Students, parents and staff had often noticed a glaring void on McKinley Elementary School’s main yard, a large expanse of blacktop with little charm and even less shade.

They decided it was time to do something about it.

Partnering with an area nonprofit group, members of the campus community planted 15 trees last month during a daylong celebration of environmental awareness and sustainability.

And although the new trees will offer shade, improve air quality and reduce runoff water, organizers were even more enthusiastic about the impact they will have on students’ environmental education.

“These trees will provide so much to the students as a support and example of eco-friendly and sustainable lessons,” said Stephan Corbel, co-chair of the school‚Äôs sustainability and beautification committee. “A tree can do so much for the students and for the school community.”

As part of the program, each McKinley Elementary class has the opportunity to take care of a tree. Corbel said teachers have already teamed up on specific trees to make sure the watering, weeding and cleaning are completed on a regular basis in the coming months and years. The maintenance plan has been approved by the district, Corbel said.

TreePeople, a Beverly Hills-based environmental action organization, provided the trees, soil, mulch, staking systems and tools as well as technical assistance. It also paid for the asphalt cut, which was done before the event.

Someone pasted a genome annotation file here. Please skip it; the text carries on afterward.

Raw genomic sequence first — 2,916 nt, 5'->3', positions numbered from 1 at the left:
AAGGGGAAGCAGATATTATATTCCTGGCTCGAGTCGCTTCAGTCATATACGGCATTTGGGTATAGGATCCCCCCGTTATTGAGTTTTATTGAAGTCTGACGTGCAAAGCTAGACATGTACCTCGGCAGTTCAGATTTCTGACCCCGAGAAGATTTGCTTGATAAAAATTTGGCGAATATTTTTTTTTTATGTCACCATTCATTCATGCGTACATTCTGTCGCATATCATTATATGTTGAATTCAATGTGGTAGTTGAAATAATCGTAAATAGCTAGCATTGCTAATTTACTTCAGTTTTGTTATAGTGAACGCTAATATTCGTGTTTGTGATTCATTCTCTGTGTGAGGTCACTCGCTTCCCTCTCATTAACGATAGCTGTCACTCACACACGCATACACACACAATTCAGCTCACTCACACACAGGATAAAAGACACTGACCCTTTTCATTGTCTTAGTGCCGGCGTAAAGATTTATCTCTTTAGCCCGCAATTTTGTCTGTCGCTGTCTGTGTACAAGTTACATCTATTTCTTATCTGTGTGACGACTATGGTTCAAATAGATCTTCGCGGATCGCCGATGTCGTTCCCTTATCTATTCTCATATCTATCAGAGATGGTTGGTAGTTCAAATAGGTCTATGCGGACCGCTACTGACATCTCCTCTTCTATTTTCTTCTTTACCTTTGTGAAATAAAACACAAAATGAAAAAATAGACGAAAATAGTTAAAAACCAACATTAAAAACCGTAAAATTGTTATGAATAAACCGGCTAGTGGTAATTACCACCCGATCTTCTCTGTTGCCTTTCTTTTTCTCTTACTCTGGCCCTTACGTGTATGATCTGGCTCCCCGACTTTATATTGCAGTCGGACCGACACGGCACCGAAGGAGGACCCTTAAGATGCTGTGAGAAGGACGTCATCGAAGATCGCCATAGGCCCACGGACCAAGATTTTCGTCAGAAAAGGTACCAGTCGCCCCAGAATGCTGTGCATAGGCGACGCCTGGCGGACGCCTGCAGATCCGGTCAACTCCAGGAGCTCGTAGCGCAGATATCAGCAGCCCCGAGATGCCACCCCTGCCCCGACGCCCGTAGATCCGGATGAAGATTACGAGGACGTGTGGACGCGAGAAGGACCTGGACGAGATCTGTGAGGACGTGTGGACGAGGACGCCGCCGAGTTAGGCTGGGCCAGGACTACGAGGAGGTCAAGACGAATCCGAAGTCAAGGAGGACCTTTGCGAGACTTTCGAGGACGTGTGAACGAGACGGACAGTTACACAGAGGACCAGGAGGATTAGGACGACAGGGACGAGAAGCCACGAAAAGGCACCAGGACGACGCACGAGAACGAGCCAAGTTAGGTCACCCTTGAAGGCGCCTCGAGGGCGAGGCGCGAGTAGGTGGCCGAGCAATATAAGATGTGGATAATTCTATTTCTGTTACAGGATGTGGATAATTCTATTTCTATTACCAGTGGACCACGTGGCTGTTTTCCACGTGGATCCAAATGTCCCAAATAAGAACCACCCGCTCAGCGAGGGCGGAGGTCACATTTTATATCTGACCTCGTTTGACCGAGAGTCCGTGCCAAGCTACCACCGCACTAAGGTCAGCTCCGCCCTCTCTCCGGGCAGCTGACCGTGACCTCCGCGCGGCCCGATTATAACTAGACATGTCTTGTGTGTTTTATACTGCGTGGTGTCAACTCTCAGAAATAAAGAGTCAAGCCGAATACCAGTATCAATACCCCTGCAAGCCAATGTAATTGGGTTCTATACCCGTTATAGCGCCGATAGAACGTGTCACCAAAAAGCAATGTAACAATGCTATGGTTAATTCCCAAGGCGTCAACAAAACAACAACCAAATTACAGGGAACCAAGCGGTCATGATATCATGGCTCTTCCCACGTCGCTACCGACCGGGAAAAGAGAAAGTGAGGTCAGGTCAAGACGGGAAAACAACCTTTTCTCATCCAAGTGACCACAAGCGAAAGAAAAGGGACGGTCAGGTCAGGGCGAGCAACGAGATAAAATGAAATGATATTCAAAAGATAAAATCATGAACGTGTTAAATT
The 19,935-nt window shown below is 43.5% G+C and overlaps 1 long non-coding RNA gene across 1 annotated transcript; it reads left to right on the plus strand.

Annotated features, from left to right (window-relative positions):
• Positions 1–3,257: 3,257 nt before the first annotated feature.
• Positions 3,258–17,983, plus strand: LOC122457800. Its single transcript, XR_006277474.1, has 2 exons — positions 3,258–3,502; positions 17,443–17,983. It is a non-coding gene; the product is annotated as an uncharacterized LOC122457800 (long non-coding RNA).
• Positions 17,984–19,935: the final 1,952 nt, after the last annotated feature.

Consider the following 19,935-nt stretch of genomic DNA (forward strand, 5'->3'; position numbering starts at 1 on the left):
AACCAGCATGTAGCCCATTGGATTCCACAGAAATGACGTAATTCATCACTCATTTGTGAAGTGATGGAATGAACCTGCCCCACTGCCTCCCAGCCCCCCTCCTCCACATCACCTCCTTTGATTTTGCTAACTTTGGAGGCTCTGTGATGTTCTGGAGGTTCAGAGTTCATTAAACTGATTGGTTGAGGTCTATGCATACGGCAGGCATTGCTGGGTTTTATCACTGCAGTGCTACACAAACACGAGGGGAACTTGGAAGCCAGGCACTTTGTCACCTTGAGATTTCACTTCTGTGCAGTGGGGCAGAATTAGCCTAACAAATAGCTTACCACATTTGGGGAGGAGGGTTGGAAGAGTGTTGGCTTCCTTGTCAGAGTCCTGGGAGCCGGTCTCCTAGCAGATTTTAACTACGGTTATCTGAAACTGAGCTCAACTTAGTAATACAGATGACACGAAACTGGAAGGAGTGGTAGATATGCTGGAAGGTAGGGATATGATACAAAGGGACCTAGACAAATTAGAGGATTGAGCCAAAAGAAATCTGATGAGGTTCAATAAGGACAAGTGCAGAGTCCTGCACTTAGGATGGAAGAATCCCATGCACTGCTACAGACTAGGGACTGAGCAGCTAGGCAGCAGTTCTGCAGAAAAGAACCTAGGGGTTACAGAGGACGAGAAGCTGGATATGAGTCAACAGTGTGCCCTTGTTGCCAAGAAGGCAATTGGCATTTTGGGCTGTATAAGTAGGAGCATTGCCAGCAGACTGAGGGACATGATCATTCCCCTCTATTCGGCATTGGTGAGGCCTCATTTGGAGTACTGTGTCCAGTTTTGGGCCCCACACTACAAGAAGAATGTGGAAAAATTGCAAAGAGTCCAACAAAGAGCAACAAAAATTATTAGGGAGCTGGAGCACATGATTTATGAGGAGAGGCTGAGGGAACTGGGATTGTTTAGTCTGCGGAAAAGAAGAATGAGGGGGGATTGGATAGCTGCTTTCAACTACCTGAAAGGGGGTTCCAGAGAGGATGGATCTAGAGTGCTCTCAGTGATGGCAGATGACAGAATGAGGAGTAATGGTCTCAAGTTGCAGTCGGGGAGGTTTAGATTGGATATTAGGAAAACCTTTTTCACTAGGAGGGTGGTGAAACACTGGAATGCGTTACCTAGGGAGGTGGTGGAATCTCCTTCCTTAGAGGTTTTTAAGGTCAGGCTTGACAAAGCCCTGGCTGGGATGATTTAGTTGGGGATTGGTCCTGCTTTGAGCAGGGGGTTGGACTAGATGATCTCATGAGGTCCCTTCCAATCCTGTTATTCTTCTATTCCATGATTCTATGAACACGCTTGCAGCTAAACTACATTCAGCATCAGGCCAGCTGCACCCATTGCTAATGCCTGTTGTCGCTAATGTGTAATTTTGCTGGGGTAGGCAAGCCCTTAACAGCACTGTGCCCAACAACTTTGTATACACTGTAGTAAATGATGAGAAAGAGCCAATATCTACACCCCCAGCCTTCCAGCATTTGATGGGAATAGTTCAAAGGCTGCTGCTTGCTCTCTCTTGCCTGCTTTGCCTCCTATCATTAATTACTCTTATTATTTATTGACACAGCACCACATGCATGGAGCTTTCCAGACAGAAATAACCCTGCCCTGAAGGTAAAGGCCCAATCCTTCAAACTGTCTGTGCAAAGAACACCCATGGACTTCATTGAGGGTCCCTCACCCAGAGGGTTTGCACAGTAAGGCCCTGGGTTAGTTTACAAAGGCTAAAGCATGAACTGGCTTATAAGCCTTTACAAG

Drawing about 60 students and 70 parent volunteers, the Feb. 22 planting was just the latest sustainability initiative at the school located just north of Santa Monica Boulevard between 23rd Street and Chelsea Avenue.

Last year McKinley Elementary took the Trash Free Lunch Challenge with the help of Grades of Green, a nonprofit group that promotes environmental awareness. The school placed second out of 24 campuses in Southern California.

The recent planting project was the culmination of a three-year effort that started with discussions with Santa Monica-Malibu Unified School District officials.

With the active support of McKinley principal Susan Yakich, Corbel reached out to TreePeople two years ago and participated in a workshop about planting trees in a school environment.

And after receiving a grant from TreePeople and negotiating with district administrators, school organizers were ready to get their hands dirty.

Assisted by TreePeople staffers, including sustainable schoolyards manager Michelle Bagnato, students and volunteers separated into groups, planted the trees and gave them names. They planted a variety of species, including Brisbane Box, Camphor, New Zealand Christmas, Australian Willow and coast live oak trees.

The trees were strategically placed to catch stormwater on a yard that features a natural slope. Surface runoff is a major source of pollution in Santa Monica, Corbel said.

“We are extremely thrilled about this school community event, as planting trees on the school campus has not occurred in the past 10 years,” he said. “It is so beneficial to the students, especially in the big yard, which had no tree.”

Until now.

Contact Jeff Goodman at 310-573-8351, jeff@smdp.com or on Twitter.

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